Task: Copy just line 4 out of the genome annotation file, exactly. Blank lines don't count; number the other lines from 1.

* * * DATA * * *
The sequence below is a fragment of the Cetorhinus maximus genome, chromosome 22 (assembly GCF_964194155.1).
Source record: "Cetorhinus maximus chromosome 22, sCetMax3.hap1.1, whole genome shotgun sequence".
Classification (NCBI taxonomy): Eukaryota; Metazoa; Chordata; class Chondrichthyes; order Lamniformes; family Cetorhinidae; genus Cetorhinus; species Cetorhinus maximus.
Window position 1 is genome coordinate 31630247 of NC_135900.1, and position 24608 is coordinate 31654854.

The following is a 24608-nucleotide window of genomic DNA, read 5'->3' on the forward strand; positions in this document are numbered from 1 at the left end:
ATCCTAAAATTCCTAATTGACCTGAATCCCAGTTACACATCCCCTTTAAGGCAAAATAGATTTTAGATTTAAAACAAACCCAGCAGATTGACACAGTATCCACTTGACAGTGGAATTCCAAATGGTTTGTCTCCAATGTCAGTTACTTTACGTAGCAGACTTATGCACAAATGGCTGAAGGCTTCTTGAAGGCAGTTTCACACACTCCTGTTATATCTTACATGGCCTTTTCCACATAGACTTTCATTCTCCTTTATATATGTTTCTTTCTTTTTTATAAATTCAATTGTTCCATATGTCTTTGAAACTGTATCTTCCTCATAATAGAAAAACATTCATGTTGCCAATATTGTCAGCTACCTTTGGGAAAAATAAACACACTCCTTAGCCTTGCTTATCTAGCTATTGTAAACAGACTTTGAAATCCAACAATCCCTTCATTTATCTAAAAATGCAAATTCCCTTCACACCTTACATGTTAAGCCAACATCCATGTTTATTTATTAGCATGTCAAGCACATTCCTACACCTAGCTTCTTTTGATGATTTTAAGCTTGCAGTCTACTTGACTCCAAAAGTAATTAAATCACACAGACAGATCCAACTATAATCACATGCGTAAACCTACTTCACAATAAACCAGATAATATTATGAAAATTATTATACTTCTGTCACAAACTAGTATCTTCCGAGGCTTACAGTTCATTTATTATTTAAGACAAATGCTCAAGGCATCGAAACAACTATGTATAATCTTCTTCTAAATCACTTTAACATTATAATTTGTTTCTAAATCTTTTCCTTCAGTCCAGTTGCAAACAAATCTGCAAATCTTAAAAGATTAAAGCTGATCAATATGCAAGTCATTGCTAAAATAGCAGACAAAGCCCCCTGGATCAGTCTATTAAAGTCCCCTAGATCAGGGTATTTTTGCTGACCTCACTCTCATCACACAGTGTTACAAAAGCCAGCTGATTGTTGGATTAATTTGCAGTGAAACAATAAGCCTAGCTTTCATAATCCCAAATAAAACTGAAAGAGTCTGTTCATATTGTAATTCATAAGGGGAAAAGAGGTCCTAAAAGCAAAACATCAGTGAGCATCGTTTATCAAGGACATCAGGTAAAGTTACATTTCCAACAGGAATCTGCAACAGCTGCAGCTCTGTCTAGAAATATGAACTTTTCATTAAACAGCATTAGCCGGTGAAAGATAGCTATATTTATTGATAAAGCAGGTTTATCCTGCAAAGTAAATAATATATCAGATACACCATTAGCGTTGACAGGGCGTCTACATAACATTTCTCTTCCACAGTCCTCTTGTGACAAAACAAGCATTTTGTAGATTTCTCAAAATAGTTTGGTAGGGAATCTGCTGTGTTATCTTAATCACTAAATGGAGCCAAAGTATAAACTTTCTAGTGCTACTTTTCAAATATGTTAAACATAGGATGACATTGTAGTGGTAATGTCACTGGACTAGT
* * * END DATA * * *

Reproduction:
Window position 1 is genome coordinate 31630247 of NC_135900.1, and position 24608 is coordinate 31654854.